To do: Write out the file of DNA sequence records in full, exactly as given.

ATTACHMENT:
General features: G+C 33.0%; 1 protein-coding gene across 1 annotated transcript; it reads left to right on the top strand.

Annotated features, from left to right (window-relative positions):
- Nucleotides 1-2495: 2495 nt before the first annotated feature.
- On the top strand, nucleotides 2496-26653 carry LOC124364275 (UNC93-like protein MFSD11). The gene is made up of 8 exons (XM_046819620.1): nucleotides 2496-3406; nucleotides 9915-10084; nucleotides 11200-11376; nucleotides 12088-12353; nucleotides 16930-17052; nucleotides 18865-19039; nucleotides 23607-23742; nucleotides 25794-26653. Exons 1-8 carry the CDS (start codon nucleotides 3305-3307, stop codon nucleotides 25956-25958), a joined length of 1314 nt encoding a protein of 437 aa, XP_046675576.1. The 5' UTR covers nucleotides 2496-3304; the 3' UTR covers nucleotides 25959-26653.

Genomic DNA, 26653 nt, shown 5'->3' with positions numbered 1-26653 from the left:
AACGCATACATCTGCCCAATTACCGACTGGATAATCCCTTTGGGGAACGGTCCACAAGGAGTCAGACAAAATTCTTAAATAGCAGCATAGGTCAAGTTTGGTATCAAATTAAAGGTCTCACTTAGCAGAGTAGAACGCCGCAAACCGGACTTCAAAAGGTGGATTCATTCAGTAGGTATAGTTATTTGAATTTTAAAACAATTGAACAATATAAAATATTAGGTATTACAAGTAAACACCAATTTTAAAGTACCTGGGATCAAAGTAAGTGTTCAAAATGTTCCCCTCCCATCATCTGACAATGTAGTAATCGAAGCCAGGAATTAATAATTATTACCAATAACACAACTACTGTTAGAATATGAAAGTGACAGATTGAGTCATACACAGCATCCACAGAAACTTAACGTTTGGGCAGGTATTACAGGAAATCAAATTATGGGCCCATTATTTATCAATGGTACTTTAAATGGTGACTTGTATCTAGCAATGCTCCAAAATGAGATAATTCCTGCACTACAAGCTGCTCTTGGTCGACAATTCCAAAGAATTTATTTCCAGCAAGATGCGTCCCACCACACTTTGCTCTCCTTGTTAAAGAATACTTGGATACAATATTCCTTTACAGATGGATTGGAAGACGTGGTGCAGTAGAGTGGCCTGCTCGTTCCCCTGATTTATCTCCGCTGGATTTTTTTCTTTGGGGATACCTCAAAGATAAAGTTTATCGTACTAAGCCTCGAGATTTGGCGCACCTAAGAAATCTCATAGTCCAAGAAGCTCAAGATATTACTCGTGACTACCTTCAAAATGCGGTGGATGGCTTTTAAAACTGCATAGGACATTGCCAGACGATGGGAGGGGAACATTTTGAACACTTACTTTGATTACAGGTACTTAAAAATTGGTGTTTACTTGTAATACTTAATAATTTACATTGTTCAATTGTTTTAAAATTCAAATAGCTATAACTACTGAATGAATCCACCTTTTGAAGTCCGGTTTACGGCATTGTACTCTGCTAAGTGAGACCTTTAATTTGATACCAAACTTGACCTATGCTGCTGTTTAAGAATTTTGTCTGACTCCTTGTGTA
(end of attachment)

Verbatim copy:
General features: G+C 33.0%; 1 protein-coding gene across 1 annotated transcript; it reads left to right on the top strand.

Annotated features, from left to right (window-relative positions):
- Nucleotides 1-2495: 2495 nt before the first annotated feature.
- On the top strand, nucleotides 2496-26653 carry LOC124364275 (UNC93-like protein MFSD11). The gene is made up of 8 exons (XM_046819620.1): nucleotides 2496-3406; nucleotides 9915-10084; nucleotides 11200-11376; nucleotides 12088-12353; nucleotides 16930-17052; nucleotides 18865-19039; nucleotides 23607-23742; nucleotides 25794-26653. Exons 1-8 carry the CDS (start codon nucleotides 3305-3307, stop codon nucleotides 25956-25958), a joined length of 1314 nt encoding a protein of 437 aa, XP_046675576.1. The 5' UTR covers nucleotides 2496-3304; the 3' UTR covers nucleotides 25959-26653.

Genomic DNA, 26653 nt, shown 5'->3' with positions numbered 1-26653 from the left:
AACGCATACATCTGCCCAATTACCGACTGGATAATCCCTTTGGGGAACGGTCCACAAGGAGTCAGACAAAATTCTTAAATAGCAGCATAGGTCAAGTTTGGTATCAAATTAAAGGTCTCACTTAGCAGAGTAGAACGCCGCAAACCGGACTTCAAAAGGTGGATTCATTCAGTAGGTATAGTTATTTGAATTTTAAAACAATTGAACAATATAAAATATTAGGTATTACAAGTAAACACCAATTTTAAAGTACCTGGGATCAAAGTAAGTGTTCAAAATGTTCCCCTCCCATCATCTGACAATGTAGTAATCGAAGCCAGGAATTAATAATTATTACCAATAACACAACTACTGTTAGAATATGAAAGTGACAGATTGAGTCATACACAGCATCCACAGAAACTTAACGTTTGGGCAGGTATTACAGGAAATCAAATTATGGGCCCATTATTTATCAATGGTACTTTAAATGGTGACTTGTATCTAGCAATGCTCCAAAATGAGATAATTCCTGCACTACAAGCTGCTCTTGGTCGACAATTCCAAAGAATTTATTTCCAGCAAGATGCGTCCCACCACACTTTGCTCTCCTTGTTAAAGAATACTTGGATACAATATTCCTTTACAGATGGATTGGAAGACGTGGTGCAGTAGAGTGGCCTGCTCGTTCCCCTGATTTATCTCCGCTGGATTTTTTTCTTTGGGGATACCTCAAAGATAAAGTTTATCGTACTAAGCCTCGAGATTTGGCGCACCTAAGAAATCTCATAGTCCAAGAAGCTCAAGATATTACTCGTGACTACCTTCAAAATGCGGTGGATGGCTTTTAAAACTGCATAGGACATTGCCAGACGATGGGAGGGGAACATTTTGAACACTTACTTTGATTACAGGTACTTAAAAATTGGTGTTTACTTGTAATACTTAATAATTTACATTGTTCAATTGTTTTAAAATTCAAATAGCTATAACTACTGAATGAATCCACCTTTTGAAGTCCGGTTTACGGCATTGTACTCTGCTAAGTGAGACCTTTAATTTGATACCAAACTTGACCTATGCTGCTGTTTAAGAATTTTGTCTGACTCCTTGTGTA